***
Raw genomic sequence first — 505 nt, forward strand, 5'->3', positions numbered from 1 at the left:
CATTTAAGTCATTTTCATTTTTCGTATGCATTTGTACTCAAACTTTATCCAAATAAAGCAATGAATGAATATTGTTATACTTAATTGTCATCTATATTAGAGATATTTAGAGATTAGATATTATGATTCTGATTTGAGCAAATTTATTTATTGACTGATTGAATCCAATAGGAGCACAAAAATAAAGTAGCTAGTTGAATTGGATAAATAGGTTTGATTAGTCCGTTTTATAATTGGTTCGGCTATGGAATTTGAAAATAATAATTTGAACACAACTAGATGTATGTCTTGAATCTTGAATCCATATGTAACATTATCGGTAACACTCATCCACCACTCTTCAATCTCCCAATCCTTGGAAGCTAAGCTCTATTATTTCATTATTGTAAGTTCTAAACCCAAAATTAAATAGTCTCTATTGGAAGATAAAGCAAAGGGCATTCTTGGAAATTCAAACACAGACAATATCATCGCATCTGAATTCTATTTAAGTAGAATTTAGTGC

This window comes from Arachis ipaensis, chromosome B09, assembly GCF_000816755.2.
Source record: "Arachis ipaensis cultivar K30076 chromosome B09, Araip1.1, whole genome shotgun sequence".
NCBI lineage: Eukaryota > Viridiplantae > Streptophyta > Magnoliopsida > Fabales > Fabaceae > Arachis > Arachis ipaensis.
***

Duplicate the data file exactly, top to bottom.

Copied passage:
Raw genomic sequence first — 505 nt, forward strand, 5'->3', positions numbered from 1 at the left:
CATTTAAGTCATTTTCATTTTTCGTATGCATTTGTACTCAAACTTTATCCAAATAAAGCAATGAATGAATATTGTTATACTTAATTGTCATCTATATTAGAGATATTTAGAGATTAGATATTATGATTCTGATTTGAGCAAATTTATTTATTGACTGATTGAATCCAATAGGAGCACAAAAATAAAGTAGCTAGTTGAATTGGATAAATAGGTTTGATTAGTCCGTTTTATAATTGGTTCGGCTATGGAATTTGAAAATAATAATTTGAACACAACTAGATGTATGTCTTGAATCTTGAATCCATATGTAACATTATCGGTAACACTCATCCACCACTCTTCAATCTCCCAATCCTTGGAAGCTAAGCTCTATTATTTCATTATTGTAAGTTCTAAACCCAAAATTAAATAGTCTCTATTGGAAGATAAAGCAAAGGGCATTCTTGGAAATTCAAACACAGACAATATCATCGCATCTGAATTCTATTTAAGTAGAATTTAGTGC

This window comes from Arachis ipaensis, chromosome B09, assembly GCF_000816755.2.
Source record: "Arachis ipaensis cultivar K30076 chromosome B09, Araip1.1, whole genome shotgun sequence".
NCBI lineage: Eukaryota > Viridiplantae > Streptophyta > Magnoliopsida > Fabales > Fabaceae > Arachis > Arachis ipaensis.